Many of the risk factors for sexual violence, such as hypermasculinity and endorsement of aggression, are attitudinal and start to develop at this age through many moments of interactions with other boys and men, Whitlock said.

“This is a perfect time to be giving them a variety of models to choose from, because boys in particular face fairly narrow models of what it means to be a man,” she said.

Evaluation of this type of program comes at an opportune time, Whitlock said, as the definition of sexual assault has greatly expanded in recent years. Historically, sexual violence has meant penetration only. Now it includes unwanted touch, comments, penetration in various ways, and negative online behavior.

That’s important, because middle school boys have the potential to be involved in minor forms of sexual violence, such as unwanted touch, sexting and sharing of others’ images online, Whitlock said.

In this environment, the CDC’s vision was to evaluate the most innovative programs available, Whitlock said. “They wanted to push the envelope so we can get some traction on this issue, because it’s not getting better.”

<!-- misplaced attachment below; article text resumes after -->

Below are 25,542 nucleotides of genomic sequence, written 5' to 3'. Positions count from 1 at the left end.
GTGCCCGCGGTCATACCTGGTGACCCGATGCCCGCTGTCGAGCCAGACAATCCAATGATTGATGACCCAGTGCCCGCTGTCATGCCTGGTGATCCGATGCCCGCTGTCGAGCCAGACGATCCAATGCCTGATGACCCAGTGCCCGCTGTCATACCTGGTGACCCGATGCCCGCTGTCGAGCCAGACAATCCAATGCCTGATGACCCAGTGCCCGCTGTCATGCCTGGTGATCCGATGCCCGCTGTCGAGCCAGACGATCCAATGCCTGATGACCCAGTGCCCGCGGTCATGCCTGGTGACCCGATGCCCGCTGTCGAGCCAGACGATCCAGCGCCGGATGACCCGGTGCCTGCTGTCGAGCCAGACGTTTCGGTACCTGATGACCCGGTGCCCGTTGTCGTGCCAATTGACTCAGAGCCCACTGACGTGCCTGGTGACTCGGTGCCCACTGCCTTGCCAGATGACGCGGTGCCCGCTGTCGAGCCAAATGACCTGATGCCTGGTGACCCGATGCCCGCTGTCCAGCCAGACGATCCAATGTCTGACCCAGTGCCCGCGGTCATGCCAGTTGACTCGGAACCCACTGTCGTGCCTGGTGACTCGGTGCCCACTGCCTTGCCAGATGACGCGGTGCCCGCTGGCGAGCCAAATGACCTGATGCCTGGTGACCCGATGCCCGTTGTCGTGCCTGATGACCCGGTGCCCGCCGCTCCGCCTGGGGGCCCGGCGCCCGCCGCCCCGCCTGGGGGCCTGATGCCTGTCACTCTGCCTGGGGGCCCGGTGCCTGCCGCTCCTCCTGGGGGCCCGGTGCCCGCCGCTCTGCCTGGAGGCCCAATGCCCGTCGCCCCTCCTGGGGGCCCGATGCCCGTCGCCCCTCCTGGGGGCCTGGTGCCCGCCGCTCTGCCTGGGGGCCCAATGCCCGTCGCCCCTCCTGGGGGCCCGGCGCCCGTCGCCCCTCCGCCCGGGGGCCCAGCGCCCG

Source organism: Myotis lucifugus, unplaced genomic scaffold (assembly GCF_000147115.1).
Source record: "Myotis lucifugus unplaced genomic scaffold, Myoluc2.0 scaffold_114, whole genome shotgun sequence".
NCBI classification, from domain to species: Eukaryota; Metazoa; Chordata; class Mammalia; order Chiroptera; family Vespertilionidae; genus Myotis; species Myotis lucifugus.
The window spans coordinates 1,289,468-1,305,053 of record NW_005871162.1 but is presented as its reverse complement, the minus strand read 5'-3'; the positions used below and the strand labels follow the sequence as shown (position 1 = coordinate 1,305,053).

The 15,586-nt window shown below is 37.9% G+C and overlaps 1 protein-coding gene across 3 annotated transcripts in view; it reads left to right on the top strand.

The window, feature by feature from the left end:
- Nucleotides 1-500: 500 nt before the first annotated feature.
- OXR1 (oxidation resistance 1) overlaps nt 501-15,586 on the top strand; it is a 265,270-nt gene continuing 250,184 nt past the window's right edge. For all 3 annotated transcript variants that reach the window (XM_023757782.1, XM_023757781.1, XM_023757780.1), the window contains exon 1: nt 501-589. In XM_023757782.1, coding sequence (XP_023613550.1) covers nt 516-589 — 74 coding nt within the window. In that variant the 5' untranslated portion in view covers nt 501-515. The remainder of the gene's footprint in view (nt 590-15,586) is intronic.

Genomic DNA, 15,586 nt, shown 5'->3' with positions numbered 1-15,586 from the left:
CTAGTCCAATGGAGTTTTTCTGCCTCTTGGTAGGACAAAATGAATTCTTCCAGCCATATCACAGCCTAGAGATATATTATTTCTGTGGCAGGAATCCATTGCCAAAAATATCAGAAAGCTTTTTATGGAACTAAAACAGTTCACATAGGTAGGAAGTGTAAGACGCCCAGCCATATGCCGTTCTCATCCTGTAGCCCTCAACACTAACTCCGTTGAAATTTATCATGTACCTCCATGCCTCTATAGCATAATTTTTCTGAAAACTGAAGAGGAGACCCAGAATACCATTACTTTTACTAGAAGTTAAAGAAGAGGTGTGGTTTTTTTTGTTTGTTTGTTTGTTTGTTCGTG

The project continues a long and fruitful partnership between NYSDOH and BCTR, according to co-investigator Jane Powers. Together the two entities have collaborated over two decades to strengthen community support for youth using research-based programs and practices, she said.

“Results of this research will potentially improve the health and wellbeing of youth in New York state and beyond,” Powers said.

 

Researchers evaluate a program for boys to avert sexual violence - Cornell Chronicle

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Workshop: How to Conduct Focus Groups, Tuesday, March 14, 2017

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How to Conduct Focus Groups
Jane Powers and Mandy Purington, ACT for Youth

Tuesday, March 14, 2017
12:00-2:00 PM
166 MVR Hall



Focus groups are a unique, and sometimes challenging, way to collect qualitative data. During a focus group, participants are asked about their perceptions, opinions, and attitudes in an interactive group setting. This workshop will provide an overview of planning and conducting focus groups, including:

  • defining a focus group
  • designing focus group questions
  • recruiting and preparing for participants
  • facilitation tips and
  • analyzing the data.

Jane Powers, Director, ACT for Youth
Amanda Purington, Amanda Purington, Director of Evaluation & Research, ACT for Youth

To Register:

Please contact Patty Thayer at pmt6@cornell.edu
Lunch will be served.
This workshop is open to all Cornell faculty, staff, and grad students.

 

event-htdrrws-event-image2Part of an interactive workshop series